Justifying talent to boards
Generally accepted accounting principles are not kind to the HR executive. Almost every investment request at board level is to add or improve an asset.
People, on the other hand, by virtue of being on the payroll, are listed on the balance sheet as a liability. Therefore, hiring and developing talent is more difficult to justify to boards which typically look at everything in terms of return on investment and internal rate of return.
What hope do you, as an HR director, have when asking for resources against the black and white calculations produced by the VPs of marketing, operations and finance?
Why invest in people?
As a result of this phenomenon, I see HR professionals in the Middle East (with some exceptions) struggle to gain buy-in for investing in people. Instead of creating a case around how new hires will impact the business, HR often spends too much time influencing the business sponsors to believe in their cause, unsubstantiated though the reasons for the support may be.
So your success is completely predicated on the quality of your internal relationships.
There is a case for at least meeting the ROI burden half way. I would argue that doing so would not only assist the HR function, but it would start to change the paradigm of HR as a secondary function, and ennoble those who have dedicated their professional lives to their talent.
At London Business School, when we started thinking about tackling this significant challenge of assessing talent development, or how we measure impact, we came up with this premise: begin with the end in mind.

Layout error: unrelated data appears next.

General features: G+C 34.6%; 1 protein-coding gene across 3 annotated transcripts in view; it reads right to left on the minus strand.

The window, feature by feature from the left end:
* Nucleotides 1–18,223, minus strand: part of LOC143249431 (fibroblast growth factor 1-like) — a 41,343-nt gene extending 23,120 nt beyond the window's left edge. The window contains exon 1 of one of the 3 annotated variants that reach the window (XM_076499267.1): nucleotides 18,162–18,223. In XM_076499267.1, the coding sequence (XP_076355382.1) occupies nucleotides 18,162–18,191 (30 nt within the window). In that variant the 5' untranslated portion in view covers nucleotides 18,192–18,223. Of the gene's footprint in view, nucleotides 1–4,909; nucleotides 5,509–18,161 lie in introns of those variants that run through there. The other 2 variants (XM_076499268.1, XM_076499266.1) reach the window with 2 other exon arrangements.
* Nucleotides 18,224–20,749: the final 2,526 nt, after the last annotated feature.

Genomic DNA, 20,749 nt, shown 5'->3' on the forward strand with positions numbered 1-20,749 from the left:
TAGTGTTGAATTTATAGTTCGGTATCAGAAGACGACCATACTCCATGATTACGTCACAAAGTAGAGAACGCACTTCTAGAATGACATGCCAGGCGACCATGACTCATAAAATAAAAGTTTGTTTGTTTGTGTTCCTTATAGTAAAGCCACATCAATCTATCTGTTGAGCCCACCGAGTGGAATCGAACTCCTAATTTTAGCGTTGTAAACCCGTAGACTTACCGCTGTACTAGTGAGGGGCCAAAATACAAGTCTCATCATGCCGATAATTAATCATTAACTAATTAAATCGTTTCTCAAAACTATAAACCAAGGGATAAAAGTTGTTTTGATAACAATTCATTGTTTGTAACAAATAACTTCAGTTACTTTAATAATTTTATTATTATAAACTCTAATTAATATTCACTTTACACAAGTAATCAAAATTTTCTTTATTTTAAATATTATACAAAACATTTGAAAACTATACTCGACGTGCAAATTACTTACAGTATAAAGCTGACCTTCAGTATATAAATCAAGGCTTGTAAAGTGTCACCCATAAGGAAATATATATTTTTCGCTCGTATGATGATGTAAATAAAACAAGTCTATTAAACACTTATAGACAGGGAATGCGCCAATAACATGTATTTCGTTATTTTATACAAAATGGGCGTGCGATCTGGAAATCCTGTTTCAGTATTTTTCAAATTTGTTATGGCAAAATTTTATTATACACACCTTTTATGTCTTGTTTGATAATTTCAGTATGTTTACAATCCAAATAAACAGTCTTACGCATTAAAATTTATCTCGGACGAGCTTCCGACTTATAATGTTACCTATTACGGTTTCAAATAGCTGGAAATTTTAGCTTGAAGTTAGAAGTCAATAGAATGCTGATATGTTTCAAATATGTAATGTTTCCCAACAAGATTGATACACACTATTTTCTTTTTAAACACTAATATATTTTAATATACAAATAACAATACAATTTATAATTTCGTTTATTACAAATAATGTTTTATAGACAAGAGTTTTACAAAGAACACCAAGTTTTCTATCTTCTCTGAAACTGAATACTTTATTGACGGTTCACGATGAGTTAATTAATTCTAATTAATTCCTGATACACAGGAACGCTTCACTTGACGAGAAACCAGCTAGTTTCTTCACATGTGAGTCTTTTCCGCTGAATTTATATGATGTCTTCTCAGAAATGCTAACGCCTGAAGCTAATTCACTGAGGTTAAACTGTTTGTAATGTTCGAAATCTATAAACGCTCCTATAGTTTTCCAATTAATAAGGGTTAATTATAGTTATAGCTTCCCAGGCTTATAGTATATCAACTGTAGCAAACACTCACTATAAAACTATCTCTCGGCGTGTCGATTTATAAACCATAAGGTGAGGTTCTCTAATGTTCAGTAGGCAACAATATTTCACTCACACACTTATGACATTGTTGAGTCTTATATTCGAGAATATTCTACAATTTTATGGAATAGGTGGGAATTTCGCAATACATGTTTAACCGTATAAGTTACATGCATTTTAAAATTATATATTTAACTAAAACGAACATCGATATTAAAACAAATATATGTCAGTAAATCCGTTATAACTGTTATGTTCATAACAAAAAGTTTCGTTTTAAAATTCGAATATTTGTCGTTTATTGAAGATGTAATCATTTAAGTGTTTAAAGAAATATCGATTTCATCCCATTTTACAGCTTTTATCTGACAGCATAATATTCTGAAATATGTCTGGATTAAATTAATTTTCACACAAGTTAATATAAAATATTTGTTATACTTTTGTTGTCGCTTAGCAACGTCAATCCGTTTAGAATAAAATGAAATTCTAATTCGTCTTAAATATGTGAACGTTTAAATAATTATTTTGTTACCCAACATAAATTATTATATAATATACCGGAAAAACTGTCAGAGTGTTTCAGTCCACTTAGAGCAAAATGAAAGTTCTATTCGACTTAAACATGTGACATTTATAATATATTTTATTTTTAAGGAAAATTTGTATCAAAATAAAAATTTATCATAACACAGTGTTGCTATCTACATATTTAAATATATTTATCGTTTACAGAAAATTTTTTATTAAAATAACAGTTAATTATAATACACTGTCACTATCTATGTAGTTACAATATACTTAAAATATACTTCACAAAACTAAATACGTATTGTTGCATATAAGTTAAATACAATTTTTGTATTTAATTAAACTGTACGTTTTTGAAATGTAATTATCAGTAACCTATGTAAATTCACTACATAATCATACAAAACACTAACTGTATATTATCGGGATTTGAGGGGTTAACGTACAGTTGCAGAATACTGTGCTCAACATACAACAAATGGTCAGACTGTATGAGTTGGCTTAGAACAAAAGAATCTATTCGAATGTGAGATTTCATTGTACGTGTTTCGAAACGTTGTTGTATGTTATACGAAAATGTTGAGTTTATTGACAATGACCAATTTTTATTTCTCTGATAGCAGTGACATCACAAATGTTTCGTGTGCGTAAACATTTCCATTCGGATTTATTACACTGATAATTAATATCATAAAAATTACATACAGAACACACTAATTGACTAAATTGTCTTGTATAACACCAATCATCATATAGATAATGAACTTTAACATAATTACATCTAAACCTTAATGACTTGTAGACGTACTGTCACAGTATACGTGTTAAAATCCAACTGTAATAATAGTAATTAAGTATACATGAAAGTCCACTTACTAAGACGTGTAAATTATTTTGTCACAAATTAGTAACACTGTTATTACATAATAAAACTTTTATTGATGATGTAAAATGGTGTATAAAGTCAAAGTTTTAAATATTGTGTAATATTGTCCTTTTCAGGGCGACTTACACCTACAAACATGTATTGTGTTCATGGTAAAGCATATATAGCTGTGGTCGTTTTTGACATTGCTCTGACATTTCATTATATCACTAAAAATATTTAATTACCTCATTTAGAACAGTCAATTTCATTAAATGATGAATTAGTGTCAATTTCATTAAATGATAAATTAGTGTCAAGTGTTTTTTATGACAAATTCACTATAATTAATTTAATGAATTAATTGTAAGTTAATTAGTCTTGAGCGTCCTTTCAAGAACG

Assess your talent
When we speak to our new clients about the impact of the future executive development work in the GCC, we start with the business versus the personal impact. What difference would we see in the business after so many months or years as a result of this programme? How would we assess that business improvement? This depends entirely on each organisation’s objectives, but it could include internal promotion rate, new initiatives created and implemented with the resulting commercial benefits, employee retention, and the impact of action learning projects.
We suggest that this approach can be tailored to each organisational context and culture, and gives the HR executive a fighting chance to prove their function’s impact in the boardroom.
More importantly, the Middle East region – through a more rigorous assessment process – can sharpen the business case beyond the obviously important macro-societal needs. This will develop citizens into more senior management roles. Building the business case for people development then becomes no less than building the business case for building the nation’s capacity for leadership.